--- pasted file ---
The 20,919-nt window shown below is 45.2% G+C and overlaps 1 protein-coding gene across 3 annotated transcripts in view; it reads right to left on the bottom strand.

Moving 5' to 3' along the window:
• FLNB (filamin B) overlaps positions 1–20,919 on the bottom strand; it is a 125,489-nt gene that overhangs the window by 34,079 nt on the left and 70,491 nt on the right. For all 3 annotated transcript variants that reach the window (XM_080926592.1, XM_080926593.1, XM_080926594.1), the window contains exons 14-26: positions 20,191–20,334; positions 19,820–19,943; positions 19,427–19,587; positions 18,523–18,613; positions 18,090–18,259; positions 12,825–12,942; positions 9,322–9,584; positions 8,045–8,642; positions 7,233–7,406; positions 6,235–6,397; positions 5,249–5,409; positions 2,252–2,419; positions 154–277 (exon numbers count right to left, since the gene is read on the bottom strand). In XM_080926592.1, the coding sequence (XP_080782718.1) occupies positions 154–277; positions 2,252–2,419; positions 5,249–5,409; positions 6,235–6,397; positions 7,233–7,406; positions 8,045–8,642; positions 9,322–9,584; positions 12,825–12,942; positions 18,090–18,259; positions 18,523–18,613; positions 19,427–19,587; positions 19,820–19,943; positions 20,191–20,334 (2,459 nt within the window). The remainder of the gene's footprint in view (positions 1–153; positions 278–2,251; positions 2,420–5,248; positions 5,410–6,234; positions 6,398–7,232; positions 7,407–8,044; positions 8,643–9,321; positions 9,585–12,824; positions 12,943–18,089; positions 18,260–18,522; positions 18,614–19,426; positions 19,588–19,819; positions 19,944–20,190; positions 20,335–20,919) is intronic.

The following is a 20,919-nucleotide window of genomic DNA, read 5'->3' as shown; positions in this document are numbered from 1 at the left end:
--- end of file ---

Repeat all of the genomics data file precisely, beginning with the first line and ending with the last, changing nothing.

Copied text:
The 20,919-nt window shown below is 45.2% G+C and overlaps 1 protein-coding gene across 3 annotated transcripts in view; it reads right to left on the bottom strand.

Moving 5' to 3' along the window:
• FLNB (filamin B) overlaps positions 1–20,919 on the bottom strand; it is a 125,489-nt gene that overhangs the window by 34,079 nt on the left and 70,491 nt on the right. For all 3 annotated transcript variants that reach the window (XM_080926592.1, XM_080926593.1, XM_080926594.1), the window contains exons 14-26: positions 20,191–20,334; positions 19,820–19,943; positions 19,427–19,587; positions 18,523–18,613; positions 18,090–18,259; positions 12,825–12,942; positions 9,322–9,584; positions 8,045–8,642; positions 7,233–7,406; positions 6,235–6,397; positions 5,249–5,409; positions 2,252–2,419; positions 154–277 (exon numbers count right to left, since the gene is read on the bottom strand). In XM_080926592.1, the coding sequence (XP_080782718.1) occupies positions 154–277; positions 2,252–2,419; positions 5,249–5,409; positions 6,235–6,397; positions 7,233–7,406; positions 8,045–8,642; positions 9,322–9,584; positions 12,825–12,942; positions 18,090–18,259; positions 18,523–18,613; positions 19,427–19,587; positions 19,820–19,943; positions 20,191–20,334 (2,459 nt within the window). The remainder of the gene's footprint in view (positions 1–153; positions 278–2,251; positions 2,420–5,248; positions 5,410–6,234; positions 6,398–7,232; positions 7,407–8,044; positions 8,643–9,321; positions 9,585–12,824; positions 12,943–18,089; positions 18,260–18,522; positions 18,614–19,426; positions 19,588–19,819; positions 19,944–20,190; positions 20,335–20,919) is intronic.

The following is a 20,919-nucleotide window of genomic DNA, read 5'->3' as shown; positions in this document are numbered from 1 at the left end: